Driving up I notice a couple, he’s on the phone, walking up to my minivan, and she’s following close behind. “Are you going to open this place up?”, he asks. “Yes, so sorry I’m a few minutes late,” I apologetically reply. Our regular volunteer advocate had let me know she couldn’t come because her little guy was suddenly puking, and had spiked a fever. But, the weather report indicated downpours, so history encouraged me that it would likely be a quiet day, and that I could stop by the post office to pick up the mail, which would make me five minutes late. (Normally we like to arrive earlier than that, but today was ‘one of those days’.)
But that’s not the point. Maybe, at least part of the point is that I’m very aware that folks come when we’re not there, and so human pain isn’t met with compassion, and, that bothers me, likely more than it should. And we almost missed this couple – by seconds, because they were on their way to their car.
So, that’s the background for this story. But, again, it’s not the story I want to tell.
I want to tell the part of the story where I had to suck it up and not begin weeping at their response to her positive pregnancy test. At how, in the presence of another sobbing, a young woman who could have been my daughter, or the young guy who could have been my son, I was unnoticeably sorrowing, albeit struggling to maintain composure.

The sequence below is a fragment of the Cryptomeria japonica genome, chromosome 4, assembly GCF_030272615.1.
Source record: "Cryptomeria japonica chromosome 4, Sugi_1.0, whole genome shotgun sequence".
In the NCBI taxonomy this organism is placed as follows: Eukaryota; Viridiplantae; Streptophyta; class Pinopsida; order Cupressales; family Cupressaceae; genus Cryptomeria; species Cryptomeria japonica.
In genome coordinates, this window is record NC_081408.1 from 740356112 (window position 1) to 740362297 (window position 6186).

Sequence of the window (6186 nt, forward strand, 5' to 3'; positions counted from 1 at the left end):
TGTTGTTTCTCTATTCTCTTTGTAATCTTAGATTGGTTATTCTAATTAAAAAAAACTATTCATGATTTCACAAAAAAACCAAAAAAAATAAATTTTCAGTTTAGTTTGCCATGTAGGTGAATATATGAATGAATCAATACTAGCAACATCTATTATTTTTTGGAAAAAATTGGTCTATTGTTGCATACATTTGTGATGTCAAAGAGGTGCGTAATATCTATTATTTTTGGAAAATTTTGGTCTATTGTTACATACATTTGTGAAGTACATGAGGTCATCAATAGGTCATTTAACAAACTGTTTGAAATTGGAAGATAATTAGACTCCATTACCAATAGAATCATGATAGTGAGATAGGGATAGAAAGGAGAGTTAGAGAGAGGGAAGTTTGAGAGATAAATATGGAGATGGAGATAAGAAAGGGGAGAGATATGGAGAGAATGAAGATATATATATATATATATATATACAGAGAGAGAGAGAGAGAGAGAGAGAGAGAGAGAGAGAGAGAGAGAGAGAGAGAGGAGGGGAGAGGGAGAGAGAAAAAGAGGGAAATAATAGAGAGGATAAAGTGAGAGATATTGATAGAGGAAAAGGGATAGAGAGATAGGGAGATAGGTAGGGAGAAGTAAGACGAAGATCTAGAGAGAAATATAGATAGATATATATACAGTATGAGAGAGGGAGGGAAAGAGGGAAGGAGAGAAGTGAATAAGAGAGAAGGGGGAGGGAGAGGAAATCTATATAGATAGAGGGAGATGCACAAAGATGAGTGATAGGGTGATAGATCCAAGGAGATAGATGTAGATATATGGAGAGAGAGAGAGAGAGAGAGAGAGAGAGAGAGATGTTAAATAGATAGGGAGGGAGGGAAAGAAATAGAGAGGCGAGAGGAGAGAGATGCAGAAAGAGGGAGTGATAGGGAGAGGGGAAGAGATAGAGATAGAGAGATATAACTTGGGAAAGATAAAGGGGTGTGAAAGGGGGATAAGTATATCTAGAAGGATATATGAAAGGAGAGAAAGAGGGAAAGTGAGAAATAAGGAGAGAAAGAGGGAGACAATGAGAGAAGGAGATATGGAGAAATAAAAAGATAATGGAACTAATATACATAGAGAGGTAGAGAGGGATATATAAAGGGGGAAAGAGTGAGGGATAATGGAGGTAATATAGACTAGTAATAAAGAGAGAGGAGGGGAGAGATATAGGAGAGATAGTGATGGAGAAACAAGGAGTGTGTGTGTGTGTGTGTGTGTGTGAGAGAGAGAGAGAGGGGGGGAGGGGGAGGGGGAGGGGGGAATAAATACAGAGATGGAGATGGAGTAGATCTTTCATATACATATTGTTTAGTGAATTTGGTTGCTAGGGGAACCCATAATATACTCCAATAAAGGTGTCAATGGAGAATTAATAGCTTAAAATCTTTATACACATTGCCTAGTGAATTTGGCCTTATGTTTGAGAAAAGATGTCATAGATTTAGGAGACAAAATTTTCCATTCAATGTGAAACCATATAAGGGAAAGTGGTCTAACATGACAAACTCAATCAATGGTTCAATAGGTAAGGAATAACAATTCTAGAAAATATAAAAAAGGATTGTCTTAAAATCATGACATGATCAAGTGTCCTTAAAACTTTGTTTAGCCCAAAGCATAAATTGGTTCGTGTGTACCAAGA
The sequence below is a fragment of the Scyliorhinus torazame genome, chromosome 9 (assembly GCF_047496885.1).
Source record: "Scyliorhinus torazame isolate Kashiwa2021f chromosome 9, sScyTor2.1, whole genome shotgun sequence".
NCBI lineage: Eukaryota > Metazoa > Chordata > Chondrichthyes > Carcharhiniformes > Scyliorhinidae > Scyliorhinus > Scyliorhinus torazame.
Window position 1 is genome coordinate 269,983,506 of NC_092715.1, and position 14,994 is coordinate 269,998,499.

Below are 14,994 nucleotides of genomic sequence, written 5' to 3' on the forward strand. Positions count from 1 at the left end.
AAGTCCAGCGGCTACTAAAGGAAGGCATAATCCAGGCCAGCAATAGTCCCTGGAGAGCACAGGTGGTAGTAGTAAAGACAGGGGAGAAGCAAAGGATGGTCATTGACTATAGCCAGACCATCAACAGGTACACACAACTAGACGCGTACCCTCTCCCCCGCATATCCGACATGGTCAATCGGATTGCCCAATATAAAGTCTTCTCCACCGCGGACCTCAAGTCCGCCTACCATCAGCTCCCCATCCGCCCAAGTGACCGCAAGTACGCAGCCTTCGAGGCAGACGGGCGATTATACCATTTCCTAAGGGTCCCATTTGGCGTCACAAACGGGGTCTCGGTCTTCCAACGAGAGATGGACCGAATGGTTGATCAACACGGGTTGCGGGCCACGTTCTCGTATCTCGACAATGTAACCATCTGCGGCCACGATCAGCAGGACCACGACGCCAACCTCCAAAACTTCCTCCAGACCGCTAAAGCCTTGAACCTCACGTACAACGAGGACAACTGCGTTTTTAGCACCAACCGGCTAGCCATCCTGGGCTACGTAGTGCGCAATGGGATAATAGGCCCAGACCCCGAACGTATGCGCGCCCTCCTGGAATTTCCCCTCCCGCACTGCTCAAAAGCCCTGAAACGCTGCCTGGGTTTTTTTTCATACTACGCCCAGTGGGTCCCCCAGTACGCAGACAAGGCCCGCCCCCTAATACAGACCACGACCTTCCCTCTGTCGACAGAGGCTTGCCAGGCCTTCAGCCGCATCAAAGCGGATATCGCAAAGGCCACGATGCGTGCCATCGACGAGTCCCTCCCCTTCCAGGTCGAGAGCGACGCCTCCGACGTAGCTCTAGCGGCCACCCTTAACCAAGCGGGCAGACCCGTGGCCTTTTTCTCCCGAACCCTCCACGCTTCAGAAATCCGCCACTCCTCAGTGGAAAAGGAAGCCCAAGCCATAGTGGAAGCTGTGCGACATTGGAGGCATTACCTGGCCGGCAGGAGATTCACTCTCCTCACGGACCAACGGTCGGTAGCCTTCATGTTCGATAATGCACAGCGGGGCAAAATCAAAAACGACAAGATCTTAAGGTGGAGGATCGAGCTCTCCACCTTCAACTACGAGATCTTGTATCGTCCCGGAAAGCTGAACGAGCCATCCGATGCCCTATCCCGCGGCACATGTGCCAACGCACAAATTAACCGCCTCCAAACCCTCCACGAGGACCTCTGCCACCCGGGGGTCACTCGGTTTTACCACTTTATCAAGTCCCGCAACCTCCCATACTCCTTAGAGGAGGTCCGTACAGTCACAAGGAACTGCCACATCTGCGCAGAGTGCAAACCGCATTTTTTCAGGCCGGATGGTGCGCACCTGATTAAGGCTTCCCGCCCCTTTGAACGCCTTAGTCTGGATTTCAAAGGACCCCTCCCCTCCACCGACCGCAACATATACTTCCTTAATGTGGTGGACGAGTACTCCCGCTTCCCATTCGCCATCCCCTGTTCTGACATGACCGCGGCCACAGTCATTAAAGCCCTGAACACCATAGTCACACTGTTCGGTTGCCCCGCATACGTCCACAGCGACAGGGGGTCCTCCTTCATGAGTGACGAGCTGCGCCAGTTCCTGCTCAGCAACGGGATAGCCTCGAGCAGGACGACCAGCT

Insight: When it’s not a “happy-positive”, we know they will only catch some of what is said, because they’re mostly numb, and in shock. So, I left them with two things: 1. You will encounter people with their own opinions about what you should do, and that pressure will be hard, so keep focused on your own voice, and what your heart chooses to do. If you decide to parent, you are not alone, there are resources, and, 2. We are here for you 24/7. Call if you want to talk, or need help.
The sheer terror of how fast life changes, recognizing the reality of all the possible decisions as painful chapters, that yes, include hope, but not so much what you might have planned? Crisis. Trauma. Fear. Anxiety. Shame. Embarrassment. Guilt. And on and on.
After twenty-one years of sitting with others in similar circumstances, there are those that just nail you – you know this path. You know it because you’ve witnessed it repeatedly – and, for some of us, you know it because you’ve lived it.
And yet, that’s still not the story I want to tell.
After this now traumatized couple leaves to begin to figure out life forward, I answer a phone call from a woman who comes in now and again to pick up some diapers, wipes, and whatever else she might like to help her mommy-heart be happy: maybe a dress, or a soft blanket, or even a few books from the basket. We usually spend time talking about what’s hard for her these days – and where she’s seeing hope and places to smile.
She has a lunch break soon from work, (where she makes less than enough to sustain life), and she hopes we have time for her. We do. I do. It’s what we do. It’s not always convenient, but it’s always right and good. Human connection trumps whatever else.